On 8/1/12 6:30 PM, Bill Graham wrote: > glen herrmannsfeldt wrote: >> In sci.physics.electromag Bill Graham <firstname.lastname@example.org> wrote: >> >> (snip, someone wrote) >>>> No, that isn't true. The presumption is that one can do what the >>>> law does not prohibit. >> >>> But it is possible to do an almost infinite number of things >>> with most any work of art. How can the law specifically prohibit >>> all of these things? >> >> Seems to me that if the author wants to prohibit more than the >> law protects, then it should be done with a specific contract >> with the buyer. Given the shrink-wrap licensing done for software, >> you might be able to do that for other artwork, too. Usually that >> requires the buyer to pass on the same requirements to subsequent >> buyers. >> >> DVDs often have restrictions against public performance, and >> I would suspect that one could also do that for a painting. >> >>> Since it can't, it doesn't make much sense. How many notes of a >>> musical composition would one have to change before he is >>> encroaching on the copyrights of the original composer? >> >> If you want to make many copies and sell them, then copyright >> comes up. If you just want to sell the one you bought, then >> I believe it doesn't. >> >>> How many changed before it is viewed as a different work >>> altogether? This is a law made specifically to enhance the >>> pocketbooks of the lawyers..... >> >> -- glen > > With music, you can't perform it for profit without specific permission > from the original copyright holder.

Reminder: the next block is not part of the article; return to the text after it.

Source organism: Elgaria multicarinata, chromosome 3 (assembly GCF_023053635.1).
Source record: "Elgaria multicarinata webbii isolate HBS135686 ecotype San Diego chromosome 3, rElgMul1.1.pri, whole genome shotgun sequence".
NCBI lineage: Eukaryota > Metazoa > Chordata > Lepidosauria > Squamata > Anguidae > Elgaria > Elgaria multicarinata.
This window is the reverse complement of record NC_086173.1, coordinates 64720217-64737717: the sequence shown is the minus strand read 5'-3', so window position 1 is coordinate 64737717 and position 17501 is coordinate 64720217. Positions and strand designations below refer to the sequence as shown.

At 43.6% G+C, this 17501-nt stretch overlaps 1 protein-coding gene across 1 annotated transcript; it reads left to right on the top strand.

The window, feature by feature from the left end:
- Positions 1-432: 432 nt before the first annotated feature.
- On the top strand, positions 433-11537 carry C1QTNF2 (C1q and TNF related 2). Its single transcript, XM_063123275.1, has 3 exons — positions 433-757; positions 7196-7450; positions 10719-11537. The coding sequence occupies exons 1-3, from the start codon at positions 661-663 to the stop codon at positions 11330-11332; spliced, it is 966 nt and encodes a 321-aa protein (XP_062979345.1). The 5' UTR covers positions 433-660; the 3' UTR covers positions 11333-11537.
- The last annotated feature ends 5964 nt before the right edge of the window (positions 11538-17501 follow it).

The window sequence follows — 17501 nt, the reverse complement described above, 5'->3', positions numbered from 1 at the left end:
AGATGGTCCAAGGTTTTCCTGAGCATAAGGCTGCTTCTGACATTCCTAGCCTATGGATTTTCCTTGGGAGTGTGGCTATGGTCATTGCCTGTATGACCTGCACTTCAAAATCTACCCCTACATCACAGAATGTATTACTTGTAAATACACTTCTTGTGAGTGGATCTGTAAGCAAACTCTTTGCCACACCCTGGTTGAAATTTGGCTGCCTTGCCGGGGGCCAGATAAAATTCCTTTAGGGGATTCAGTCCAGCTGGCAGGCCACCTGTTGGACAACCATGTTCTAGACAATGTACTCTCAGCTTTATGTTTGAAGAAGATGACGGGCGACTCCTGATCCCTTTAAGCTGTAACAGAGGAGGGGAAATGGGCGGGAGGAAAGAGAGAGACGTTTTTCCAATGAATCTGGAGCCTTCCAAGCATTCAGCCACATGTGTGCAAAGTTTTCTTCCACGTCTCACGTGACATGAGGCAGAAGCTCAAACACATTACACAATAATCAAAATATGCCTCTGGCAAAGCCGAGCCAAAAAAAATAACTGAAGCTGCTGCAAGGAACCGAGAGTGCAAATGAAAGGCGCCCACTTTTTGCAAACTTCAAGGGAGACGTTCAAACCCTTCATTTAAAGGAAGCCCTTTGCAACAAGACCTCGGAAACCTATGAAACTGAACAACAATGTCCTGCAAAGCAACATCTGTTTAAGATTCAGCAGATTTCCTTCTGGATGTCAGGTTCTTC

Not exactly. Profit doesn't matter. And you don't need specific permission if they artist has an agreement with companies that collect royalties on behalf of artists. Or do you think your favorite radio station has to get "specific permission" for each song on their playlist?
> (usually the composer) I don't fully > understand how to apply this same principal to paintings.
It's "principle." And it doesn't apply to paintings.
> If you make > printed reproductions and sell them, is that different from displaying > it in your own private museum and charging an entrance fee?
> I can buy > "prints" of almost any painting from a framing shop. Do they have to pay > the original artist a percentage of their profit for doing this?
Of course. Directly or indirectly.
> And, if > so, for how long after the orininal sale of the painting does this > apply?
As long as the copyright is in force.
> Many of the original artists are dead. But, even though many > original composers are dead, people like Hal Leonard still own the > copyrights to their music, and you can't perform it for gain either or > the "whistle a happy tune police" (BMI) will come to get you. I think > the cut-off date for this is around 1927, and it doesn't change with > time.... It will stay at 1927, apparently, for the rest of time.